India’s up for another bad bout of a cash crunch as half of the country’s ATMs could soon disappear.
Almost 113,000 ATMs in India—50% of the installed number—will have to be shut down by March 2019 as regulatory policies render them financially unviable, the Confederation of ATM Industry (CATMi) said in a release yesterday (Nov. 21). CATMi is the industry body of companies that operate and manage a bulk of these teller machines in India.
It blamed the Reserve bank of India’s (RBI) guidelines issued a few months ago for its woes, saying adhering to them will involve an additional cost of Rs3,500 crore ($491.8 million). Representations made to the central bank and the Indian Banks’ Association (IBA) haven’t helped resolve the issue, it said.
An IBA spokesperson declined to comment and an email sent to the RBI by Quartz remained unanswered.
The RBI’s guidelines for ATMs, issued in April, require operators to improve their physical and security infrastructure, carry out certain software and hardware upgrades, and take risk-mitigation measures.
For the ATM industry, battling non-feasibility for the past few years, this was the tipping point.
It takes anywhere between Rs5 lakh and Rs7 lakh to install an ATM. This is besides the operating expenses of over Rs30,000 per month, including rent and security, that go into maintaining a machine.
“We only have three months left to finish the upgradation task and if we don’t get the funds immediately we will not be able to finish the job and will have no other alternative but to shut down,” V Balasubramanian, a director of CATMi, told Quartz.
There are three types of ATMs in India.
- Those installed and managed entirely by banks
- Brown label: Cash management is done by the lenders and even their logo is displayed. But everything else (hardware, leasing, maintenance) is the responsibility of a financial service provider, who charges a fee from the bank.
- White label: These are run by non-banking financial companies like Tata Communications Payments Solutions, the market leader, and BTI Payments with the RBI’s licence. They run their own ATM network like Tata Indicash or Muthoot Finance ATMs.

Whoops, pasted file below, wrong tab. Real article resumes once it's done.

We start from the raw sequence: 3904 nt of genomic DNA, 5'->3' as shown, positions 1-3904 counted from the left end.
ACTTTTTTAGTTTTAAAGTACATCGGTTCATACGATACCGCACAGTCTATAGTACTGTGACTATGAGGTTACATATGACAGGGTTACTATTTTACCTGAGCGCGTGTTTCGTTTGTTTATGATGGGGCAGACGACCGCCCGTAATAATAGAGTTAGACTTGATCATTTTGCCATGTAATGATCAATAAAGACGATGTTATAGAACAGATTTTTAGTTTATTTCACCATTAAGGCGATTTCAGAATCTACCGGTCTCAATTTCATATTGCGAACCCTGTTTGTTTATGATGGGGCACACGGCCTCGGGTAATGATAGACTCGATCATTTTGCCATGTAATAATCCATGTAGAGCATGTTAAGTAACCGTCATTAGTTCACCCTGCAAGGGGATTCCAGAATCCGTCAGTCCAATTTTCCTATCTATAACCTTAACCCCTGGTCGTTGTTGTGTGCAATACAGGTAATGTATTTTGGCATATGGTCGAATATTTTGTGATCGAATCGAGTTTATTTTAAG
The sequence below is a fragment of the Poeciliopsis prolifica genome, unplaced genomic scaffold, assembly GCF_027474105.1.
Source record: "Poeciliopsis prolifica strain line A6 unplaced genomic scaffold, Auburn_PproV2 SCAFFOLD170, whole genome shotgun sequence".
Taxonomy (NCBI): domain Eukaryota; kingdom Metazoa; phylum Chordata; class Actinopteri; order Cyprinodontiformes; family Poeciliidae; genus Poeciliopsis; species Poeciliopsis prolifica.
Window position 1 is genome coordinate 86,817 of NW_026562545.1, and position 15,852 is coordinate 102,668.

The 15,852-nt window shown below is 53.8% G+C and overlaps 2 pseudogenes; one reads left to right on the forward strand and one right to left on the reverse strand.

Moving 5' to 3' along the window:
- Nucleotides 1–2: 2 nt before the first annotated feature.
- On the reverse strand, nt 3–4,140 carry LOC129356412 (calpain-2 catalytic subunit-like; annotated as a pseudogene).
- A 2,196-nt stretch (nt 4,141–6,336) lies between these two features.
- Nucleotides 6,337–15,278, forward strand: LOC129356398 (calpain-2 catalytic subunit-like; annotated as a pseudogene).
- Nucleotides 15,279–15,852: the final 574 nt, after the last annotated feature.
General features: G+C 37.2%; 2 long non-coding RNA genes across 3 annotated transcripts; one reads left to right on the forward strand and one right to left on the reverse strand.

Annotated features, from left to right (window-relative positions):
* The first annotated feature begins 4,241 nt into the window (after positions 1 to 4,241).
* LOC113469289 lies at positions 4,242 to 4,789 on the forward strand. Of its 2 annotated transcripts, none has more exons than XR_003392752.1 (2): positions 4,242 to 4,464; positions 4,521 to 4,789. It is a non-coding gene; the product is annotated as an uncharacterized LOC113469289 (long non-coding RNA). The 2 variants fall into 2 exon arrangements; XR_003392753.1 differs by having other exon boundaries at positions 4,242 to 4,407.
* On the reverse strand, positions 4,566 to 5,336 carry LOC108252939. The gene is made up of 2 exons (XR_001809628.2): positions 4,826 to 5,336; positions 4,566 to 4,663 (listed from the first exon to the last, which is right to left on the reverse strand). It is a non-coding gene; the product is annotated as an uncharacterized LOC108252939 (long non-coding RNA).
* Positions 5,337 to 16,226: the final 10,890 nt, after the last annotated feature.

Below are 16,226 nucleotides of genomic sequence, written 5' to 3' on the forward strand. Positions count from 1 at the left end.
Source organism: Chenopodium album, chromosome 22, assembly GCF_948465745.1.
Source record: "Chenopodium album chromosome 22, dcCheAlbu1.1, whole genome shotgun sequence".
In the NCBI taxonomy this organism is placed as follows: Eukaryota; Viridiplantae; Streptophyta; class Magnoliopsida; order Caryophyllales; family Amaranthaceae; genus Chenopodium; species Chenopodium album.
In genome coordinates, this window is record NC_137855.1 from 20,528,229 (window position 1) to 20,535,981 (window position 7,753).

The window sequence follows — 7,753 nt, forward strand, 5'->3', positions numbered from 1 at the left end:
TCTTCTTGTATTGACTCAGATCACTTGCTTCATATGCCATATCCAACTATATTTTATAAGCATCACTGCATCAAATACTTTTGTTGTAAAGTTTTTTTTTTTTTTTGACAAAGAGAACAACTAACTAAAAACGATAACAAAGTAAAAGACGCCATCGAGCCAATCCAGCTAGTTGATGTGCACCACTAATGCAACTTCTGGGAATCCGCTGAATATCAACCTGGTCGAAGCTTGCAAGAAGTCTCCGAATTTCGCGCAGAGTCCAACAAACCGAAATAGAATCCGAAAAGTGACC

CATMi represents brown- and the white-label ATM operators.
White-label ATM operators’ main revenue stream is a share of banks’ interchange fee—the amount one lender pays another when a customer uses the latter’s or a white-label operator’s ATM.
“This (interchange fee) has been stuck at Rs15 (per transaction) since 2013 for financial transactions and at Rs5 for non-financial transactions (like balance enquiries),” K Srinivas, another CATMi director, said. “Since then, costs have gone up and, on average, we are incurring Rs16 per transaction.”
CATMi has been lobbying for a Rs3 hike on interchange fees, but the banks have been resisting, industry players said.
Banks have already been going slow on ATM expansion for the past few years, even closing down operations in certain localities. The number of ATMs in India fell from 208,000 last year to 205,000 in August 2018, according to RBI data.
The ATM industry and its allied services employ over 500,000 people, Srinivas said. “Their jobs are at risk if there is no resolution,” he added.
Moreover, since most brown- and white-label ATMs are installed in rural areas, people in the hinterland could be the worst-hit. Many residents of these areas use local ATMs to access the payback on their government subsidies.
Among the many casualties will also be prime minister Narendra Modi’s financial inclusion initiatives.
“The financial inclusion programme would be severely impacted as millions of beneficiaries under the government’s Pradhan Mantri Jan Dhan Yojana (PMJDY) scheme, who withdraw subsidies in form of cash through ATMs, may find their neighborhood ATM shut,” said the CATMi release.